Flag as inappropriate Posted by Kim Begnaud on 15th October 2008

  • Wow..I just read the article that mamnjama posted about Sarah Palin. How powerful and true...that would
    be the only way for her to save face. Just doubt she would even think about doing this, It would take a
    very big person...one very secure in themselves. But we can still dream,huh!

    Flag as inappropriate Posted by eileen b on 11th October 2008

  • Nope. I just feel insulted that the MCCain's camp would think that just because she is a MOM with 5 kids, a pregnant teen and a baby with Down Syndrome, I would automatically feel a "connection" and vote for her.
    I read that she went back to work 3 days after having her baby boy. I find that PATHETIC. You are supposed to be proud of that Sarah! Putting your work ahead of your child. This is so sad. I was insulted by Palin in her VP debate, referring to "hockey mom", and "moms on the soccier field' etc...this is insulting. Do you really think women are so dumb?? she is dangerous. she is a liar. she has no experience on foreign affairs. I cannot imagine her being our next VP. I will not vote based on gender, color, age, whether the candidates are handsome/pretty/likeable/regular people like me. I read Obama and McCain's plans, I educate myself, I don't give a damn if one was a prisoner of war and the other one was raised on foodstamps. What everyone should care about it: what are their policies? what are their plans and do you believe this is the right thing for the country. That's what matters! not that you are a MOM or that you went to war. I don't even care if you're married or cheated on your wife. WHAT ARE YOU GOING TO DO FOR THIS COUNTRY.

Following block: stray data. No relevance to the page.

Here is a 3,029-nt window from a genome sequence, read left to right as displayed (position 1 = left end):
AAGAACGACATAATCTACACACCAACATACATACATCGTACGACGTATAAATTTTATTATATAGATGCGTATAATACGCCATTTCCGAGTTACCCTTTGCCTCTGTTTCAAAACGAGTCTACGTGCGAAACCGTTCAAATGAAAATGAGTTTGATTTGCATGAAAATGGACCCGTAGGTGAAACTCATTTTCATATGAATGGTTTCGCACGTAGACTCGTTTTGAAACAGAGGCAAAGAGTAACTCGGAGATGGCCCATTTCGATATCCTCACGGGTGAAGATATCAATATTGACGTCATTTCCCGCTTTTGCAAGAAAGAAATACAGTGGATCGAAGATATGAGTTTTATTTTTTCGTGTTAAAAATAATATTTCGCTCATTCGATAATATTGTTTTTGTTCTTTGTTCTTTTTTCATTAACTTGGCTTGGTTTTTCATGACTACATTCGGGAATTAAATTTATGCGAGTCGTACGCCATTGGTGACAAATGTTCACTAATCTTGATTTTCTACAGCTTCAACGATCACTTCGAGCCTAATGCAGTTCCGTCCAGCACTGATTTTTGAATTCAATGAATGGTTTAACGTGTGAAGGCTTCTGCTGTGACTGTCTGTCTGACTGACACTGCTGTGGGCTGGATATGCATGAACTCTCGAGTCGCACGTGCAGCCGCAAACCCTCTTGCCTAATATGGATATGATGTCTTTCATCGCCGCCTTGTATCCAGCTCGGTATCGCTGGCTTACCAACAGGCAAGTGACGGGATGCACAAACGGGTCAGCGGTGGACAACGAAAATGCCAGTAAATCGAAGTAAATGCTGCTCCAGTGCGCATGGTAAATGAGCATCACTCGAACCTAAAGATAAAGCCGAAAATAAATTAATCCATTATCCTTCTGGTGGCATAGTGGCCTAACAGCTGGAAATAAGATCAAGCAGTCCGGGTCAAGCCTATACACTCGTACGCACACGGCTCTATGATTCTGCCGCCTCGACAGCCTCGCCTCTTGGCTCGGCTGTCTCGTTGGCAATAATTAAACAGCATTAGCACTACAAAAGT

I encourage everyone to go on the candidates' websites and read the plans, understand them and make their decision that way. Forget about Palin and her hairdo.

    Flag as inappropriate Posted by FrenchMama on 5th October 2008

  • Now more than ever I see that she is completely unqualified and a ridiculous choice.

    Flag as inappropriate Posted by Pam on 1st October 2008

  • Recent Palin interviews have not changed my opinion of her. I thought that she was not qualified to be VP, and her interviews have confirmed my assertion.

    Flag as inappropriate Posted by Tee_N_DC on 29th September 2008

  • definitely not. I still believe on what she can do and i'm happy for her for stepping up and accepting the challenge of being the VP!

    Flag as inappropriate Posted by mailafaith on 29th September 2008